If petitioner meets its burden of proof that grounds for termination exist, the trial court then moves to the disposition phase and must consider whether termination is in the best interest of the child. See N.C. Gen. Stat. § 7B-1110(a) (2006). The trial court has discretion, if it finds by clear, cogent, and convincing evidence that at least one of the statutory grounds exists, to terminate parental rights upon a finding that it would be in the best interests of the child. In re Blackburn, 142 N.C. App. 607, 613, 543 S.E.2d 906, 910 (2001). The trial court's decision to terminate parental rights is reviewed under an abuse of discretion standard. In re Brim , 139 N.C. App. at 744, 535 S.E.2d at 373.
    In this case, the trial court terminated respondent's parental rights under 7B-1111(a)(1) based upon a finding that the minor child was a “neglected juvenile” within the meaning of N.C.G.S. § 7B-101. Section 7B-101(15) defines “neglected juvenile” as follows:
        A juvenile who does not receive proper care, supervision, or discipline from the juvenile's parent, guardian, custodian, or caretaker; or who has been abandoned; or who is not providednecessary medical care; or who is not provided necessary remedial care; or who lives in an environment injurious to the juvenile's welfare; or who has been placed for care or adoption in violation of law . . . .

N.C. Gen. Stat. § 7B-101(15) (2006). To prove neglect in a termination case, there must be clear and convincing evidence that (1) the juvenile is neglected within the meaning of N.C.G.S. 7B-101(15), and (2) “the juvenile has sustained 'some physical, mental, or emotional impairment . . . or [there is] a substantial risk of such impairment'” as a consequence of the neglect. In re Reyes, 136 N.C. App. 812, 814-15, 526 S.E.2d 499, 501 (2000) (quoting In re Safriet, 112 N.C. App. 747, 752, 436 S.E.2d 898, 901-02 (1993)).
    “A finding of neglect sufficient to terminate parental rights must be based on evidence showing neglect at the time of the termination proceeding.” In re Young, 346 N.C. 244, 248, 485 S.E.2d 612, 615 (1997). “Termination of parental rights for neglect may not be based solely on past conditions which no longer exist.” Id. “[A] prior adjudication of neglect may be admitted and considered by the trial court in ruling upon a later petition to terminate parental rights on the ground of neglect.” In re Ballard, 311 N.C. 708, 713-14, 319 S.E.2d 227, 231 (1984). If the child has been removed from the parents' custody before the termination hearing and the petitioner presents evidence of prior neglect, including an adjudication of such neglect, then “[t]he trial court must also consider any evidence of changed conditions in light of the evidence of prior neglect and the probability of arepetition of neglect.” Id. at 715, 319 S.E.2d at 232. Thus, where “there is no evidence of neglect at the time of the termination proceeding . . . parental rights may nonetheless be terminated if there is a showing of a past adjudication of neglect and the trial court finds by clear and convincing evidence a probability of repetition of neglect if the juvenile were returned to [his or] her parents.” In re Reyes, 136 N.C. App. 812, 814-15, 526 S.E.2d 499, 501 (2000).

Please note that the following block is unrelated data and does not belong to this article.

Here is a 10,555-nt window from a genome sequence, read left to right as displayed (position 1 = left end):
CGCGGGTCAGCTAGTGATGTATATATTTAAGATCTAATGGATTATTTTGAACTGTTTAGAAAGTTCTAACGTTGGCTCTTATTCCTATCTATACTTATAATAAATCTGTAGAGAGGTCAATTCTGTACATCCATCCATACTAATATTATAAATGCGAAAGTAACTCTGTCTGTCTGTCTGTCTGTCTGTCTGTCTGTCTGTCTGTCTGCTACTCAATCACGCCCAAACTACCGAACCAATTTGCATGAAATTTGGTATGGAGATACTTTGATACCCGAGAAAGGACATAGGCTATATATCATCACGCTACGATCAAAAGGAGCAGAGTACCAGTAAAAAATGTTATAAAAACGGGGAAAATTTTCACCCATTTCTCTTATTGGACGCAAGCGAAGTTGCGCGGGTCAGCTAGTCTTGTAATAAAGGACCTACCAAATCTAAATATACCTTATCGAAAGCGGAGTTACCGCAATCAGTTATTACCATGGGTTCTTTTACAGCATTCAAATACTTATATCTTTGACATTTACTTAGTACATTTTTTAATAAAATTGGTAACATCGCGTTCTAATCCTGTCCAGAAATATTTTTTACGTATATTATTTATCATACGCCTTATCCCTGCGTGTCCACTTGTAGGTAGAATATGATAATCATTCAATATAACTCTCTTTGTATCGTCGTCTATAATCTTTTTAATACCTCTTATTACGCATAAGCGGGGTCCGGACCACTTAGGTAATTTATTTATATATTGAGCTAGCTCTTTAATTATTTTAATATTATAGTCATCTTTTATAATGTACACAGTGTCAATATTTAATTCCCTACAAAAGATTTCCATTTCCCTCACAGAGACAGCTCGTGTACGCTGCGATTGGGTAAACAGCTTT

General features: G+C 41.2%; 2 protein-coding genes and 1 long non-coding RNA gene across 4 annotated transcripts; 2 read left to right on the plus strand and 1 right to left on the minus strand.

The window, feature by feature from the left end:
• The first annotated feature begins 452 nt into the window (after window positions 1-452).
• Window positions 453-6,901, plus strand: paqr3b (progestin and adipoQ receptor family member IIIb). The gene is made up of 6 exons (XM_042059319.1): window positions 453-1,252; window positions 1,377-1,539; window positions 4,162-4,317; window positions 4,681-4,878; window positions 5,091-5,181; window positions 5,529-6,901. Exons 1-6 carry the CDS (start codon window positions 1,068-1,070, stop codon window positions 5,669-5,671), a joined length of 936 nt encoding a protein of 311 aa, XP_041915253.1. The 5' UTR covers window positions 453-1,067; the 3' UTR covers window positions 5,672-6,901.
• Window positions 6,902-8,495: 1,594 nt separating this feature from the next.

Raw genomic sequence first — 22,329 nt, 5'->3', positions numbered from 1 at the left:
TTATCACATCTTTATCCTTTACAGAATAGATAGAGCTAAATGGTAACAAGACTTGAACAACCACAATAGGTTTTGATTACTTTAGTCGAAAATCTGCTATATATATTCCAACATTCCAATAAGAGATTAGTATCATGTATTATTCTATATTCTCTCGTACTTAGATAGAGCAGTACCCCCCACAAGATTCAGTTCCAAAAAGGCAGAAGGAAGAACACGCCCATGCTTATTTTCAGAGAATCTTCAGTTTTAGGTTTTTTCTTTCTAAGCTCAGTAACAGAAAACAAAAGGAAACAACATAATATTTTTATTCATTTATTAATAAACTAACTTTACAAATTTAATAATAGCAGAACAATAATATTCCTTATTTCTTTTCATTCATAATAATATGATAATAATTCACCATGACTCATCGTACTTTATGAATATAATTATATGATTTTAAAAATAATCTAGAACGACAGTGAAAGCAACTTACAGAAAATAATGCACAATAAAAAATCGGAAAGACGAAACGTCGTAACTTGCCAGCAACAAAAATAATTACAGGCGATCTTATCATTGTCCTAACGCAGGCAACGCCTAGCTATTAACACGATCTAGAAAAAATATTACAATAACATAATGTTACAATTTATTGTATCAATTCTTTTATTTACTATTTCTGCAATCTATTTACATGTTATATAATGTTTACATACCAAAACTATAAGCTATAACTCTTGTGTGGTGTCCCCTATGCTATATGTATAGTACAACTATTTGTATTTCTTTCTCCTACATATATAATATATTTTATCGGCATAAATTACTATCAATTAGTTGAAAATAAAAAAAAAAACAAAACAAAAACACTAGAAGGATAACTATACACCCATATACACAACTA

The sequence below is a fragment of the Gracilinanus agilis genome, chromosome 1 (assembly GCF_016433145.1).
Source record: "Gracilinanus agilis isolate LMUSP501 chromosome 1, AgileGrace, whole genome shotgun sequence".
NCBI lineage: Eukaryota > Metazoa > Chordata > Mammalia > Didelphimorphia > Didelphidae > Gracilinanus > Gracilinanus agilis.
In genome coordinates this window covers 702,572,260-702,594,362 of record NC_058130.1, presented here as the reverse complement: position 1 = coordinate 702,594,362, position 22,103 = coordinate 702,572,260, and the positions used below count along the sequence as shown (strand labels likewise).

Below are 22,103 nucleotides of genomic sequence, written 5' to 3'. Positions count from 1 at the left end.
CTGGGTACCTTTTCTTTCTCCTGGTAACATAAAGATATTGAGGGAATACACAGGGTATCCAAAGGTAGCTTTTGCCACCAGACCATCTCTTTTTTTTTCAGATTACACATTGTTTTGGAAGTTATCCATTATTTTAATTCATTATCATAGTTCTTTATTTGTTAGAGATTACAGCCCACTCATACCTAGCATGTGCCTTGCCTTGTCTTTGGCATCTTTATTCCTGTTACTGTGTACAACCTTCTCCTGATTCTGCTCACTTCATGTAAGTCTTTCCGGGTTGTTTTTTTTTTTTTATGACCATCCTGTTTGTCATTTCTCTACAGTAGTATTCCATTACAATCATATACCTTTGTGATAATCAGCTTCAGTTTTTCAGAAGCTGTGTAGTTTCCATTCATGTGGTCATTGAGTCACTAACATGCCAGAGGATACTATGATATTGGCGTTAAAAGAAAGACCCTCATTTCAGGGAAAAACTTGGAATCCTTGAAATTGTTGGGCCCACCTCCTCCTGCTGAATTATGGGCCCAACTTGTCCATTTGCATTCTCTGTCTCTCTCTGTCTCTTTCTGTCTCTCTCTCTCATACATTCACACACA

In support of its conclusion that respondent's parental rights should be terminated pursuant to N.C.G.S. § 7B-1111(a)(1), the trial court entered the following pertinent findings of fact as to each child: